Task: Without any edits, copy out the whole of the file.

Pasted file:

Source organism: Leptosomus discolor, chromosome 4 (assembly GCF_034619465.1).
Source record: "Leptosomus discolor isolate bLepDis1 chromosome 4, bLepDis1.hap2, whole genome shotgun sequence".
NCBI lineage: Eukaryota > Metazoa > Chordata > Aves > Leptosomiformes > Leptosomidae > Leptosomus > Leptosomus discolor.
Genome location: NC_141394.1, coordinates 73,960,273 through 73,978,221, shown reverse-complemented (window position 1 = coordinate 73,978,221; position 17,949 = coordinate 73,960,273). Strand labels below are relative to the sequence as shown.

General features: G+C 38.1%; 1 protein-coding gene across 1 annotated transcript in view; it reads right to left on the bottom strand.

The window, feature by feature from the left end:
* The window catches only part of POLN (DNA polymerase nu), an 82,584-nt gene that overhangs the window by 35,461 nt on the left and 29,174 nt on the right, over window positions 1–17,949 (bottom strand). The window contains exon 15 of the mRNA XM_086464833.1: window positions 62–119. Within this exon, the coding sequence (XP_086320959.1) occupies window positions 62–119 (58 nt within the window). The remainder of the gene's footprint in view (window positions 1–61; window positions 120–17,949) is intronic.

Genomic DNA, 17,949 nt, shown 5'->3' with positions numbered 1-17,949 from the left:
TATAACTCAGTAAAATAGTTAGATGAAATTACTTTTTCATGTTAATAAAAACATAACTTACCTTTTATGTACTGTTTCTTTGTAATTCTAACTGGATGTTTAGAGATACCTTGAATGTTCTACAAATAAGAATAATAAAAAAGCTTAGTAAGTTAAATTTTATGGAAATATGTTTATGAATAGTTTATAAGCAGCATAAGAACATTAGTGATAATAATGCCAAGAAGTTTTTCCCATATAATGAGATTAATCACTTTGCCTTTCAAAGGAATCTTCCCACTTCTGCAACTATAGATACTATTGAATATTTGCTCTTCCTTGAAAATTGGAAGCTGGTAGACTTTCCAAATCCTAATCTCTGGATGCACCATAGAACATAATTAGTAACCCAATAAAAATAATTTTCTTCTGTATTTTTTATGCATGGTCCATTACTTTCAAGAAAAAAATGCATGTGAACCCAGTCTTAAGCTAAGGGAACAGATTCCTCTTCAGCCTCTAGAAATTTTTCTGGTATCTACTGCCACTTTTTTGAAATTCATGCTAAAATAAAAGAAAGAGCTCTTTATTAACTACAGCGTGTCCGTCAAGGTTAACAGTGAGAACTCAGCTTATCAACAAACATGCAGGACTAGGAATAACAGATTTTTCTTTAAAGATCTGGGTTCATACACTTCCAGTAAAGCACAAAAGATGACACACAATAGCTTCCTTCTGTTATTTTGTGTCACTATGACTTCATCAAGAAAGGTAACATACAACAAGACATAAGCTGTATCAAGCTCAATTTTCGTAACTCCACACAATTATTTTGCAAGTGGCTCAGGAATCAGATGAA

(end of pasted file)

Source organism: Leptosomus discolor, chromosome 4 (assembly GCF_034619465.1).
Source record: "Leptosomus discolor isolate bLepDis1 chromosome 4, bLepDis1.hap2, whole genome shotgun sequence".
NCBI lineage: Eukaryota > Metazoa > Chordata > Aves > Leptosomiformes > Leptosomidae > Leptosomus > Leptosomus discolor.
Genome location: NC_141394.1, coordinates 73,960,273 through 73,978,221, shown reverse-complemented (window position 1 = coordinate 73,978,221; position 17,949 = coordinate 73,960,273). Strand labels below are relative to the sequence as shown.

General features: G+C 38.1%; 1 protein-coding gene across 1 annotated transcript in view; it reads right to left on the bottom strand.

The window, feature by feature from the left end:
* The window catches only part of POLN (DNA polymerase nu), an 82,584-nt gene that overhangs the window by 35,461 nt on the left and 29,174 nt on the right, over window positions 1–17,949 (bottom strand). The window contains exon 15 of the mRNA XM_086464833.1: window positions 62–119. Within this exon, the coding sequence (XP_086320959.1) occupies window positions 62–119 (58 nt within the window). The remainder of the gene's footprint in view (window positions 1–61; window positions 120–17,949) is intronic.

Genomic DNA, 17,949 nt, shown 5'->3' with positions numbered 1-17,949 from the left:
TATAACTCAGTAAAATAGTTAGATGAAATTACTTTTTCATGTTAATAAAAACATAACTTACCTTTTATGTACTGTTTCTTTGTAATTCTAACTGGATGTTTAGAGATACCTTGAATGTTCTACAAATAAGAATAATAAAAAAGCTTAGTAAGTTAAATTTTATGGAAATATGTTTATGAATAGTTTATAAGCAGCATAAGAACATTAGTGATAATAATGCCAAGAAGTTTTTCCCATATAATGAGATTAATCACTTTGCCTTTCAAAGGAATCTTCCCACTTCTGCAACTATAGATACTATTGAATATTTGCTCTTCCTTGAAAATTGGAAGCTGGTAGACTTTCCAAATCCTAATCTCTGGATGCACCATAGAACATAATTAGTAACCCAATAAAAATAATTTTCTTCTGTATTTTTTATGCATGGTCCATTACTTTCAAGAAAAAAATGCATGTGAACCCAGTCTTAAGCTAAGGGAACAGATTCCTCTTCAGCCTCTAGAAATTTTTCTGGTATCTACTGCCACTTTTTTGAAATTCATGCTAAAATAAAAGAAAGAGCTCTTTATTAACTACAGCGTGTCCGTCAAGGTTAACAGTGAGAACTCAGCTTATCAACAAACATGCAGGACTAGGAATAACAGATTTTTCTTTAAAGATCTGGGTTCATACACTTCCAGTAAAGCACAAAAGATGACACACAATAGCTTCCTTCTGTTATTTTGTGTCACTATGACTTCATCAAGAAAGGTAACATACAACAAGACATAAGCTGTATCAAGCTCAATTTTCGTAACTCCACACAATTATTTTGCAAGTGGCTCAGGAATCAGATGAA